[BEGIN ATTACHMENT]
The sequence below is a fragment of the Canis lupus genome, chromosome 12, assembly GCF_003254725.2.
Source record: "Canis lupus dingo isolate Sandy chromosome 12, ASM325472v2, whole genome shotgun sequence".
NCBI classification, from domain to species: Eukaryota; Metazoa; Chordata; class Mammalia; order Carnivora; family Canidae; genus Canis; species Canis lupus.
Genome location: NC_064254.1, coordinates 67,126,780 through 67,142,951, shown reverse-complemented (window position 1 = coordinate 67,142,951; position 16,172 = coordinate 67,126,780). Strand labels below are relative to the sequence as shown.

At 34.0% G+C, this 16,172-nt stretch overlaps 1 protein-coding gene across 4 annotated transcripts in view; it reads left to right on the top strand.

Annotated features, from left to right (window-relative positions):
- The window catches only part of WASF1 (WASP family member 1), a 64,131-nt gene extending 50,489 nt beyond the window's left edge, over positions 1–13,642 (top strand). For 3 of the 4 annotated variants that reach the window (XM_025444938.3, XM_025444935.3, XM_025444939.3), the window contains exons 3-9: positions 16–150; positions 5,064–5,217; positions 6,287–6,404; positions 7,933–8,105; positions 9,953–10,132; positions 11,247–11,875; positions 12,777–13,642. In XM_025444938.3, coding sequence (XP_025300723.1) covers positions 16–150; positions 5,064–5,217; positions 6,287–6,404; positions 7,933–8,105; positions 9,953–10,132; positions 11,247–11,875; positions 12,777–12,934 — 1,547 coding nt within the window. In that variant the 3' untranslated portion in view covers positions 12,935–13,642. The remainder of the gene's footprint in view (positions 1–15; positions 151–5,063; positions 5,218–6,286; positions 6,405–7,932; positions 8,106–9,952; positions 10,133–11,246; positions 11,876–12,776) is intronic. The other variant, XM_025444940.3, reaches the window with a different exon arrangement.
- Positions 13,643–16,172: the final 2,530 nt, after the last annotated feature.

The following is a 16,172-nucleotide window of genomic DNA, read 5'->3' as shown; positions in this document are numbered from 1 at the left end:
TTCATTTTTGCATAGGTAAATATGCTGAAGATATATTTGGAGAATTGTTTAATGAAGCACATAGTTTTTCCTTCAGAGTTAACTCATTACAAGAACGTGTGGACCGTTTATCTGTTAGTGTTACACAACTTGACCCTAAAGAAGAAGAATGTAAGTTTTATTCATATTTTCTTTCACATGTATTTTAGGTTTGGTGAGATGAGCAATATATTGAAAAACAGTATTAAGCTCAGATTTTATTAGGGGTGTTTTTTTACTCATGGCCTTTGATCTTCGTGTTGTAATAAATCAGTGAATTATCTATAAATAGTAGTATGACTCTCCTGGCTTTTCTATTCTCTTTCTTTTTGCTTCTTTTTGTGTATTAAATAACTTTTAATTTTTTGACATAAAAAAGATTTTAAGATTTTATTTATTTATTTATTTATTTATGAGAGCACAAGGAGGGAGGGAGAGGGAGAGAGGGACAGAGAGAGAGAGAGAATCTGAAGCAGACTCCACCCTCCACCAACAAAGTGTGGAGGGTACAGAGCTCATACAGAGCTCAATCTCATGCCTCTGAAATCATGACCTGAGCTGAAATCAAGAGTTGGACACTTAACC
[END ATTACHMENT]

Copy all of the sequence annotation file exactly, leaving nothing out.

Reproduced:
The sequence below is a fragment of the Canis lupus genome, chromosome 12, assembly GCF_003254725.2.
Source record: "Canis lupus dingo isolate Sandy chromosome 12, ASM325472v2, whole genome shotgun sequence".
NCBI classification, from domain to species: Eukaryota; Metazoa; Chordata; class Mammalia; order Carnivora; family Canidae; genus Canis; species Canis lupus.
Genome location: NC_064254.1, coordinates 67,126,780 through 67,142,951, shown reverse-complemented (window position 1 = coordinate 67,142,951; position 16,172 = coordinate 67,126,780). Strand labels below are relative to the sequence as shown.

At 34.0% G+C, this 16,172-nt stretch overlaps 1 protein-coding gene across 4 annotated transcripts in view; it reads left to right on the top strand.

Annotated features, from left to right (window-relative positions):
- The window catches only part of WASF1 (WASP family member 1), a 64,131-nt gene extending 50,489 nt beyond the window's left edge, over positions 1–13,642 (top strand). For 3 of the 4 annotated variants that reach the window (XM_025444938.3, XM_025444935.3, XM_025444939.3), the window contains exons 3-9: positions 16–150; positions 5,064–5,217; positions 6,287–6,404; positions 7,933–8,105; positions 9,953–10,132; positions 11,247–11,875; positions 12,777–13,642. In XM_025444938.3, coding sequence (XP_025300723.1) covers positions 16–150; positions 5,064–5,217; positions 6,287–6,404; positions 7,933–8,105; positions 9,953–10,132; positions 11,247–11,875; positions 12,777–12,934 — 1,547 coding nt within the window. In that variant the 3' untranslated portion in view covers positions 12,935–13,642. The remainder of the gene's footprint in view (positions 1–15; positions 151–5,063; positions 5,218–6,286; positions 6,405–7,932; positions 8,106–9,952; positions 10,133–11,246; positions 11,876–12,776) is intronic. The other variant, XM_025444940.3, reaches the window with a different exon arrangement.
- Positions 13,643–16,172: the final 2,530 nt, after the last annotated feature.

The following is a 16,172-nucleotide window of genomic DNA, read 5'->3' as shown; positions in this document are numbered from 1 at the left end:
TTCATTTTTGCATAGGTAAATATGCTGAAGATATATTTGGAGAATTGTTTAATGAAGCACATAGTTTTTCCTTCAGAGTTAACTCATTACAAGAACGTGTGGACCGTTTATCTGTTAGTGTTACACAACTTGACCCTAAAGAAGAAGAATGTAAGTTTTATTCATATTTTCTTTCACATGTATTTTAGGTTTGGTGAGATGAGCAATATATTGAAAAACAGTATTAAGCTCAGATTTTATTAGGGGTGTTTTTTTACTCATGGCCTTTGATCTTCGTGTTGTAATAAATCAGTGAATTATCTATAAATAGTAGTATGACTCTCCTGGCTTTTCTATTCTCTTTCTTTTTGCTTCTTTTTGTGTATTAAATAACTTTTAATTTTTTGACATAAAAAAGATTTTAAGATTTTATTTATTTATTTATTTATTTATGAGAGCACAAGGAGGGAGGGAGAGGGAGAGAGGGACAGAGAGAGAGAGAGAATCTGAAGCAGACTCCACCCTCCACCAACAAAGTGTGGAGGGTACAGAGCTCATACAGAGCTCAATCTCATGCCTCTGAAATCATGACCTGAGCTGAAATCAAGAGTTGGACACTTAACC